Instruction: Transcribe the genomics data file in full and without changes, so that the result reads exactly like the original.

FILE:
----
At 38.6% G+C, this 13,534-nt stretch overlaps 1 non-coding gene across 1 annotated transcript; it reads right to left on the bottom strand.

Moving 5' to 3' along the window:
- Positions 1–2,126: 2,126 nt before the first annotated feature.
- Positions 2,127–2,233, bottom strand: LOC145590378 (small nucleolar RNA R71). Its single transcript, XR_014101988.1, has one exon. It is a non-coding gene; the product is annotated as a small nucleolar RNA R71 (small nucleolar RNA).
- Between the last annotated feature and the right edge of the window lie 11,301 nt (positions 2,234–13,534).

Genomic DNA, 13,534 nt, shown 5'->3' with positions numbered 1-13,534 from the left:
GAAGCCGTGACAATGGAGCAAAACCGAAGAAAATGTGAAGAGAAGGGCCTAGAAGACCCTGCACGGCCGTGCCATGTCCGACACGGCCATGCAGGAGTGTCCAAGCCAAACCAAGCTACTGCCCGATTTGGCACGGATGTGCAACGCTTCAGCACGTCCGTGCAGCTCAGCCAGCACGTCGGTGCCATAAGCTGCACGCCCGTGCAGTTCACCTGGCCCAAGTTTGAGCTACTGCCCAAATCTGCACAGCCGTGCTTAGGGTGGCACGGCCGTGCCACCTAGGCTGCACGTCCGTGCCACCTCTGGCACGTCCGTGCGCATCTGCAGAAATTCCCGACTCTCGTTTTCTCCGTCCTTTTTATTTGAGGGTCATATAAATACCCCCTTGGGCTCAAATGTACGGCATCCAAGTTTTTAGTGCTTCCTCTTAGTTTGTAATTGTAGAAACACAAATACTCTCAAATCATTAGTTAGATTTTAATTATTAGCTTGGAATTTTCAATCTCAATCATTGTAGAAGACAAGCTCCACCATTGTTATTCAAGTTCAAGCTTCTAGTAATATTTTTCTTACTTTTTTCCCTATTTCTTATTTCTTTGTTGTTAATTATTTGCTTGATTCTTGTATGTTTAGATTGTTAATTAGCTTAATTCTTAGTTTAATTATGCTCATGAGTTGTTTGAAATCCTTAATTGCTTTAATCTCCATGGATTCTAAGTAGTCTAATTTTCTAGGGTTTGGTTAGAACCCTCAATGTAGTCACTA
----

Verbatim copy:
At 38.6% G+C, this 13,534-nt stretch overlaps 1 non-coding gene across 1 annotated transcript; it reads right to left on the bottom strand.

Moving 5' to 3' along the window:
- Positions 1–2,126: 2,126 nt before the first annotated feature.
- Positions 2,127–2,233, bottom strand: LOC145590378 (small nucleolar RNA R71). Its single transcript, XR_014101988.1, has one exon. It is a non-coding gene; the product is annotated as a small nucleolar RNA R71 (small nucleolar RNA).
- Between the last annotated feature and the right edge of the window lie 11,301 nt (positions 2,234–13,534).

Genomic DNA, 13,534 nt, shown 5'->3' with positions numbered 1-13,534 from the left:
GAAGCCGTGACAATGGAGCAAAACCGAAGAAAATGTGAAGAGAAGGGCCTAGAAGACCCTGCACGGCCGTGCCATGTCCGACACGGCCATGCAGGAGTGTCCAAGCCAAACCAAGCTACTGCCCGATTTGGCACGGATGTGCAACGCTTCAGCACGTCCGTGCAGCTCAGCCAGCACGTCGGTGCCATAAGCTGCACGCCCGTGCAGTTCACCTGGCCCAAGTTTGAGCTACTGCCCAAATCTGCACAGCCGTGCTTAGGGTGGCACGGCCGTGCCACCTAGGCTGCACGTCCGTGCCACCTCTGGCACGTCCGTGCGCATCTGCAGAAATTCCCGACTCTCGTTTTCTCCGTCCTTTTTATTTGAGGGTCATATAAATACCCCCTTGGGCTCAAATGTACGGCATCCAAGTTTTTAGTGCTTCCTCTTAGTTTGTAATTGTAGAAACACAAATACTCTCAAATCATTAGTTAGATTTTAATTATTAGCTTGGAATTTTCAATCTCAATCATTGTAGAAGACAAGCTCCACCATTGTTATTCAAGTTCAAGCTTCTAGTAATATTTTTCTTACTTTTTTCCCTATTTCTTATTTCTTTGTTGTTAATTATTTGCTTGATTCTTGTATGTTTAGATTGTTAATTAGCTTAATTCTTAGTTTAATTATGCTCATGAGTTGTTTGAAATCCTTAATTGCTTTAATCTCCATGGATTCTAAGTAGTCTAATTTTCTAGGGTTTGGTTAGAACCCTCAATGTAGTCACTA